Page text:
The Hudson RIver School Of Artist Essay

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The Hudson River School

The Hudson River school represents the first native genre of distinctly American art. The school began to produce art works in the early 1820s; comprised of a group of loosely organized painters who took as their subject the unique naturalness of the undeveloped American continent, starting with the Hudson River region in New York, but eventually extending through space and time all the way to California and the 1870s. During the period, that the school’s artists were active (c. 1820-1870) the nation was in the process of undergoing momentous political, social, and economic change. The works that the Hudson River School painters comprised reflected the changes that were taking place across the
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Man’s small stature implies a harmony with nature as well as his place in God’s larger plan. The artists use the physical geology of America to show the vast differences between Europe and America they do this in the form of mountains.
To Cole, the sky represented “the soul of all scenery”, the truly sublime in the landscape as well as spirituality.
The lack of ruins was one of the surest signs that America was both young and new and free of the corruption of monarchy. The corruption of monarchy was implied by the presence of ruins on the landscape. Cole wrote, “You see no ruined tower to tell of outrage - no gorgeous temple to speak of ostentation; but freedom’s offspring - peace security, and happiness, dwell there, the spirits of the scene.”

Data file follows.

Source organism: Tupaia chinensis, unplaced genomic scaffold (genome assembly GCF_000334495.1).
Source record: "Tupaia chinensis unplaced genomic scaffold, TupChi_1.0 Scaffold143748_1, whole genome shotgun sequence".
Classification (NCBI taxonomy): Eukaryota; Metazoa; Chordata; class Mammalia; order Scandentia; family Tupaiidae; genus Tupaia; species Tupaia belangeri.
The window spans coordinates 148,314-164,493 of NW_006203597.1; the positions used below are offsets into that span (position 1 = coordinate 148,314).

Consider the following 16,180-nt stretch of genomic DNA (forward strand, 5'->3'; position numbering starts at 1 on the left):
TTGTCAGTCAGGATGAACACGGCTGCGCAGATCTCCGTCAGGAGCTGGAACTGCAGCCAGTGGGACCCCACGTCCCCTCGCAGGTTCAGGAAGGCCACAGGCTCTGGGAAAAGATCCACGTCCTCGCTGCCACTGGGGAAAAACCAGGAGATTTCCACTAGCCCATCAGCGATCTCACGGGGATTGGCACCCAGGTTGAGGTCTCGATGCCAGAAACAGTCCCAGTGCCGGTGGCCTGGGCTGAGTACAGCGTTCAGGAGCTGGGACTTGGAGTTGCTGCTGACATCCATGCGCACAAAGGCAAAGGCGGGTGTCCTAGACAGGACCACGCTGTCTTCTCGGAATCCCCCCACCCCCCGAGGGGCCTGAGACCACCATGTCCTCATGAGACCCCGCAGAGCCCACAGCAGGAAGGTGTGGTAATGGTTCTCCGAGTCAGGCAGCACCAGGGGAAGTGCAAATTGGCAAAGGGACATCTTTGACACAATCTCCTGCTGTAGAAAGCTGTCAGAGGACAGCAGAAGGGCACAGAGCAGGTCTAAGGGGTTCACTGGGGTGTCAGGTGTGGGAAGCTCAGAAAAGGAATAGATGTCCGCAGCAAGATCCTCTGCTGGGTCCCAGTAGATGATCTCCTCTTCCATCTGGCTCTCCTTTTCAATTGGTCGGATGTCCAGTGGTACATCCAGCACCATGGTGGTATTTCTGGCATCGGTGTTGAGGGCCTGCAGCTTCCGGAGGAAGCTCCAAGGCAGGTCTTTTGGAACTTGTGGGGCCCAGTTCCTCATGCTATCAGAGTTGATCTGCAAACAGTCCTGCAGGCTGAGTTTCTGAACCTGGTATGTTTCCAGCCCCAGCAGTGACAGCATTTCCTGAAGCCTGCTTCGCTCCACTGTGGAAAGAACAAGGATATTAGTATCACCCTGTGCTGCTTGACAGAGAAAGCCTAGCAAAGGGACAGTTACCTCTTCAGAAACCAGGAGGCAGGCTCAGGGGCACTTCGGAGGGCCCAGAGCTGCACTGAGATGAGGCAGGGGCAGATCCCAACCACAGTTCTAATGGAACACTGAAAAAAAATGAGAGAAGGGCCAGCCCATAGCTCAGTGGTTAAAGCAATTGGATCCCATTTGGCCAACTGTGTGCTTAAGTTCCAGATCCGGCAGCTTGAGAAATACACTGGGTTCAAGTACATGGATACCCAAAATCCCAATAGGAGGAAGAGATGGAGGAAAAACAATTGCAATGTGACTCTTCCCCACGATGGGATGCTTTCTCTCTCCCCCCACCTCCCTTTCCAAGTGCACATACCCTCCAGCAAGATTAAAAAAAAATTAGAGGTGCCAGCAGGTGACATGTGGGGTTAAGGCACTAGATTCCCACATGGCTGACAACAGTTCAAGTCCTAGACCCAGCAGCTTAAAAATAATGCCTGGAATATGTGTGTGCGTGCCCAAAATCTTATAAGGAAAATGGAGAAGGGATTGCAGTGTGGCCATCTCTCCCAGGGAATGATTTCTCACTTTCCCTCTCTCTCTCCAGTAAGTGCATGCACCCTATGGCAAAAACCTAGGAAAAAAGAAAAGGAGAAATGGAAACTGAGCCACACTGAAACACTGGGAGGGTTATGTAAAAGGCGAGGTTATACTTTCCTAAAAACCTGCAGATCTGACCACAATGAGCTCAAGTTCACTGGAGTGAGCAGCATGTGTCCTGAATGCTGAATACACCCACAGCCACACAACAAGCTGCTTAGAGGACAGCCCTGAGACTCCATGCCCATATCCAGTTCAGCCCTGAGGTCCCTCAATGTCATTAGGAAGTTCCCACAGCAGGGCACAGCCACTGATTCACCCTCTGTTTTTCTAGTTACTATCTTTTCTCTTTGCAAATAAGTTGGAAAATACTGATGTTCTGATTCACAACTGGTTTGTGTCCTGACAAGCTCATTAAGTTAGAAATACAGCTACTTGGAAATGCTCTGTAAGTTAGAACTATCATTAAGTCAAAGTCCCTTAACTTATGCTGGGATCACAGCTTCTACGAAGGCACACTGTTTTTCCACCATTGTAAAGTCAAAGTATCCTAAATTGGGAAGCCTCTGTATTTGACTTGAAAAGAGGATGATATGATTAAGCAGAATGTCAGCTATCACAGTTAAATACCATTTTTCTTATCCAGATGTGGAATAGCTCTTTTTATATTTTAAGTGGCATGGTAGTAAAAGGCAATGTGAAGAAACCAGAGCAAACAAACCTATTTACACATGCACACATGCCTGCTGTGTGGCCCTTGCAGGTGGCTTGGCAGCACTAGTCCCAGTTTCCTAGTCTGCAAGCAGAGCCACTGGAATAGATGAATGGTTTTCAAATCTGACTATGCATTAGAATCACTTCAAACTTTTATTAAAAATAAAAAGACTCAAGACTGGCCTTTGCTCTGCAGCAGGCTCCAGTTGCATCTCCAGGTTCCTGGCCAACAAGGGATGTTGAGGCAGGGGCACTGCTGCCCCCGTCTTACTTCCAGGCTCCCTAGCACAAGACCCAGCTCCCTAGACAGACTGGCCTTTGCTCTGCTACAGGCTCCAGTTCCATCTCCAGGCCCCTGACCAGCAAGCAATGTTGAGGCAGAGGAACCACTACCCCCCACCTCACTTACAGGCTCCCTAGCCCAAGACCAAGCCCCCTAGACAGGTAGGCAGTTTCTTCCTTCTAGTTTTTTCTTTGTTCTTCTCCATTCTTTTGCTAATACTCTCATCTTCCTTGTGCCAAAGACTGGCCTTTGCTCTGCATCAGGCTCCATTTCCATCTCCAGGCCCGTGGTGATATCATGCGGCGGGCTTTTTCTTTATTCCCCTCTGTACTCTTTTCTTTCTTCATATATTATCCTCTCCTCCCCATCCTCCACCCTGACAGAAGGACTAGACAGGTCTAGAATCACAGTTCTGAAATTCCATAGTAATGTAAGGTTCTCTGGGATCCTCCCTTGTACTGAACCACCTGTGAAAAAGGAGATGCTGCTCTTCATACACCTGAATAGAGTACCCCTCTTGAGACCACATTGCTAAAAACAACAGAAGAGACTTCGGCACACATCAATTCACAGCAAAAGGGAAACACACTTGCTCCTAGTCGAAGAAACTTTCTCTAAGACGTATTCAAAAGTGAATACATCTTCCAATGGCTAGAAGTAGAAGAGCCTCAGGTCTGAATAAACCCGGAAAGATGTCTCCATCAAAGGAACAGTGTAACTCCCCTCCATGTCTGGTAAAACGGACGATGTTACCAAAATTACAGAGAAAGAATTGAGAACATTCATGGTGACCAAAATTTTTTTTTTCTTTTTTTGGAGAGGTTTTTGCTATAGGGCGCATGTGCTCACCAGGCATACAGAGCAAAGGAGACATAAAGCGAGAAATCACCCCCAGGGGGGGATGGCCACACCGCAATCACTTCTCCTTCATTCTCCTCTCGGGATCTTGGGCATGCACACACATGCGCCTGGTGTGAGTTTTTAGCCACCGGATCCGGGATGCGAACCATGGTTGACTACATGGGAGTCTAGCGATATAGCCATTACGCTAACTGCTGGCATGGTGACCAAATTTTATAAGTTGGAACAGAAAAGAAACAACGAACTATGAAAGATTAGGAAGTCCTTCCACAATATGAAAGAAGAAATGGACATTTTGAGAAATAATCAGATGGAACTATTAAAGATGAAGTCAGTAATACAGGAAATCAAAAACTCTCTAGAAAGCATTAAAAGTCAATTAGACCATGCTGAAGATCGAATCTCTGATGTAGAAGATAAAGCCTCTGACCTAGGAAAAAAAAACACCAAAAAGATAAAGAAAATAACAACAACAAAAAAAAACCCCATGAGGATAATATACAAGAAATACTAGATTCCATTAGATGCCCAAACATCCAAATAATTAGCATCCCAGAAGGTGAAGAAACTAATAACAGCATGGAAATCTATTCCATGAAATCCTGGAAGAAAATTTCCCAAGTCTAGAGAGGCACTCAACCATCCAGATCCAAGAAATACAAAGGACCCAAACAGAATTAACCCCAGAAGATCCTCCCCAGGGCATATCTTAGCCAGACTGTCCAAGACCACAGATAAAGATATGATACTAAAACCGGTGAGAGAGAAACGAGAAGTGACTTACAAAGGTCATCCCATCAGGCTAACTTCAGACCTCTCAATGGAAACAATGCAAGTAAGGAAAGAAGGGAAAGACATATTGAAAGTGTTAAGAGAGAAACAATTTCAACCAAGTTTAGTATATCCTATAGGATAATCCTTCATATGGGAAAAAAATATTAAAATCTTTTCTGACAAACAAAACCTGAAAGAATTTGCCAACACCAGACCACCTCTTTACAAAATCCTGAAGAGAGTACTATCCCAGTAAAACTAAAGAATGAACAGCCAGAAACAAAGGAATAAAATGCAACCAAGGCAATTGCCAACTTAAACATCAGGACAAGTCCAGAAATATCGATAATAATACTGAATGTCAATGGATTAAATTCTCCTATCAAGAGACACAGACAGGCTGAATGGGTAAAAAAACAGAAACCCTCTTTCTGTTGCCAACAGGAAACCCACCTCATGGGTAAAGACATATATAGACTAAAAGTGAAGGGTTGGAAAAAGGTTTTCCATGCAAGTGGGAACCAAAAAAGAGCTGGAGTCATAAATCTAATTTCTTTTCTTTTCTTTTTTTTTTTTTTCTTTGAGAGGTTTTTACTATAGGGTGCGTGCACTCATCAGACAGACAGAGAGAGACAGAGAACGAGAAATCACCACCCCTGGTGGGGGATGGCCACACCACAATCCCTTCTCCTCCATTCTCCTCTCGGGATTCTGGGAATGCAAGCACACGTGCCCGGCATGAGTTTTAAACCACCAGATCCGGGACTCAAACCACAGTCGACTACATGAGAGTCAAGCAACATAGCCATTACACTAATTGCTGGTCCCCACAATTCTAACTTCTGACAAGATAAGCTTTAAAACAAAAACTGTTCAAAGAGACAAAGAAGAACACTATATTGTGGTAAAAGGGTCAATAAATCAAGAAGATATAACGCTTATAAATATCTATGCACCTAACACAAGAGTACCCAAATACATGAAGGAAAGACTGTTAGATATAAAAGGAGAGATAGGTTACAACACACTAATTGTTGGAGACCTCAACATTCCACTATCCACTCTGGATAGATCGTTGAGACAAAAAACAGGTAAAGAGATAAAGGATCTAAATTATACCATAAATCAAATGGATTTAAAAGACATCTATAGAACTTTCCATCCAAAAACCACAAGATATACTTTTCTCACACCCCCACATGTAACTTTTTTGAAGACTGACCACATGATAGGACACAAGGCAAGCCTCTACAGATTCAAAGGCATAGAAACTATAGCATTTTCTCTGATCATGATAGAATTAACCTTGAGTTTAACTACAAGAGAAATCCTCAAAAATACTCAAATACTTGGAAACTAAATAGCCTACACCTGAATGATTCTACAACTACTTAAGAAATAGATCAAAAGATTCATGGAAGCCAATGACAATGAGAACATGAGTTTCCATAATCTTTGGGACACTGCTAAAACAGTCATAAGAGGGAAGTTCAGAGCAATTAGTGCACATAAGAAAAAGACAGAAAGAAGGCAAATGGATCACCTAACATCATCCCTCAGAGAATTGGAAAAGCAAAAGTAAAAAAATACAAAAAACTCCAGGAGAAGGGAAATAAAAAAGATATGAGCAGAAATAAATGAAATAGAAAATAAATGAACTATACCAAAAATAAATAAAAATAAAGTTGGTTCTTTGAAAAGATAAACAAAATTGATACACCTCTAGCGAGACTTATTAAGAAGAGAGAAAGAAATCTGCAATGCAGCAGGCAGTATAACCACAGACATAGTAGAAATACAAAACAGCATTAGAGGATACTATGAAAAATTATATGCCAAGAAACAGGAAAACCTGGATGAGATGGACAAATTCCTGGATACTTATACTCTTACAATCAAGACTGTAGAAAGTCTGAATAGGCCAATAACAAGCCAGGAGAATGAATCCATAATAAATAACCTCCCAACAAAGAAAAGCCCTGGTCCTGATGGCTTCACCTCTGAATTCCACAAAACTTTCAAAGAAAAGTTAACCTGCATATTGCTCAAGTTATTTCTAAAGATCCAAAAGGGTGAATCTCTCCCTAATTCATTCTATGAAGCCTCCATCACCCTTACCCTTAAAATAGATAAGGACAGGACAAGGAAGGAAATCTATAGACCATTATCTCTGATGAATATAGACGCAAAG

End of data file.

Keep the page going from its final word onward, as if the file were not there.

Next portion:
Storms had several different meanings. While they would eventually come to represent both the coming sectional crisis and tension over the encroaching technology that was threatening the landscape, their original purpose was to represent the dark and violent side of Mother Nature.
Trees came to be thought of as the true hero’s of Hudson River art, thus is expressed in this quote from Cole. “They are like men...they exhibit striking peculiarities, and sometimes grand originality.” The trees of the American landscape have a primitive quality that sets them apart from Europe, and their autumnal color “surpasses all the world in gorgeousness.” Water Falls came to represent
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